June 27-29, 2018 from 9–4p
Location: University of Wisconsin-Madison Art Department, George Mosse Humanities Building, Room 6111, 455 N. Park St., Madison, WI 53706
- Cost: $180 (includes 21 hours of professional development + certificate of completion, most supplies, coffee, snacks)
- Registration: Registration is now Closed
Who: UW-Madison art education majors (attend free), middle and high school art teachers who teach 2D media and drawing
Maximum number of participants: 30
If you are seeking new project ideas and methods for teaching two-dimensional art, time to develop your own 2D skills, and opportunities to converse with art education colleagues from around the state, join illustrator and veteran high school art educator Josh Newland for three fantastic summer days in Madison as he walks you through his drawing curriculum, models teaching and assessment strategies, offers technical demos for a variety of media, and guides you through unique hands-on, engaging projects inspired by heraldry, howdahs, and Rube Goldberg machines.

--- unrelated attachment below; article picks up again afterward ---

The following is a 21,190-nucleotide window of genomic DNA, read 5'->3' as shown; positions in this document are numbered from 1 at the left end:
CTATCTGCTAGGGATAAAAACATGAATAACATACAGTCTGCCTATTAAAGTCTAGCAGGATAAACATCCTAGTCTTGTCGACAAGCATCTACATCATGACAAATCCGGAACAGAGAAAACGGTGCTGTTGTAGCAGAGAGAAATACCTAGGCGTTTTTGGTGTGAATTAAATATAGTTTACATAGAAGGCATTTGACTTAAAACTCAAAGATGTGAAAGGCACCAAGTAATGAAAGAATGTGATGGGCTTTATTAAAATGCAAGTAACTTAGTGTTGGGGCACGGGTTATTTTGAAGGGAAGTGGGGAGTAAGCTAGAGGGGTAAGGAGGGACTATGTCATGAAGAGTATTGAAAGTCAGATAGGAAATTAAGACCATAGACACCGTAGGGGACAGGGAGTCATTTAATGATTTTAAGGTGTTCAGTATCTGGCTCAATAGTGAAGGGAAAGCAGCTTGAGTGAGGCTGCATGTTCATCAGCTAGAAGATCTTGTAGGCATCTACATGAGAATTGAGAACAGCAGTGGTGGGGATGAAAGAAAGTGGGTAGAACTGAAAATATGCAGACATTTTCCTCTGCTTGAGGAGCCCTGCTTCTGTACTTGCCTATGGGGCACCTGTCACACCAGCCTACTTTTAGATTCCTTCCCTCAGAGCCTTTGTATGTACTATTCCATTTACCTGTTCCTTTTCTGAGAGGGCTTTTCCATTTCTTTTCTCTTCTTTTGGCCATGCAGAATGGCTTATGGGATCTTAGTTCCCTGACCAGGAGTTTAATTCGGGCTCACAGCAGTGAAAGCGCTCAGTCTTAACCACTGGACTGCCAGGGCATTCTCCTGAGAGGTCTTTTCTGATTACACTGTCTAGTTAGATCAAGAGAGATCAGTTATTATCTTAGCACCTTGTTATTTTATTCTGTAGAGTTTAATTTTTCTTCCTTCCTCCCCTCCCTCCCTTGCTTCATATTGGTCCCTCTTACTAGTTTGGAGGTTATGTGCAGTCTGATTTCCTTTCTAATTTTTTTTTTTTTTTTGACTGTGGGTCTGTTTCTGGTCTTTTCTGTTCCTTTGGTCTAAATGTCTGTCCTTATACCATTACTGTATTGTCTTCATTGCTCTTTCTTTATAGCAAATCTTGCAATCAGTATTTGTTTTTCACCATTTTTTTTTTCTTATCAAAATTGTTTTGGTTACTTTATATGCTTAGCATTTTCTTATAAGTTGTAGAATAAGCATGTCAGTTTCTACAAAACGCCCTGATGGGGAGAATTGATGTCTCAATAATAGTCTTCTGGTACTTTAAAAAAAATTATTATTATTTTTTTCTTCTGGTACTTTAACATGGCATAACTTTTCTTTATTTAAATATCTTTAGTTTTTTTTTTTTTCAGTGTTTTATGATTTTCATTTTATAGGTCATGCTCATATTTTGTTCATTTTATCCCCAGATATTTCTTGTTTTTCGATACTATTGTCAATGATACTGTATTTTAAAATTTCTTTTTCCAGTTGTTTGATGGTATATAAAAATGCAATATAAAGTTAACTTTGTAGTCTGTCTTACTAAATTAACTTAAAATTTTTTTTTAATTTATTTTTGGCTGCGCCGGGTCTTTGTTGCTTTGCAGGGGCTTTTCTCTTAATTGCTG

Instructor: Josh Newland is an educator, sculptor, and illustrator. He received his BS degree in Art Education from UW-Madison in 2008, spending his time teaching during the school years since, and producing during his summers as a freelance artist. His work has been featured on album covers, Youtube, the indelible Netflix series Video Game High, and on a hell of a lot of lesson plans.
Overnight accommodations, if needed:
Private hotel room at the Lowell Center ($115 standard, $124 deluxe)
Single bed in dorm ($35 per night per single room, shared bathroom)
Optional College Credit: If you are interested in earning one college credit for your work in the Summit (additional cost of $465), see the Summit for Art Educators Enrollment PDF for application and enrollment details.
Questions? Contact Dr. Mary Hoefferle at firstname.lastname@example.org
* *About the Loy-Swanson Summit: One of the Art Department’s generous alumni, Jean Swanson, had a vision to connect veteran k-12 art teachers, who maintain a rich artistic practice of their own, with our art education undergraduates and other k-12 art colleagues in the state. In this annual Summit for Art Educators, veteran k-12 artist-teachers open up their teaching practice, explain their curriculum decisions, model assessment and instructional methods, and discuss how they arrived at these approaches to teaching and learning in the visual arts.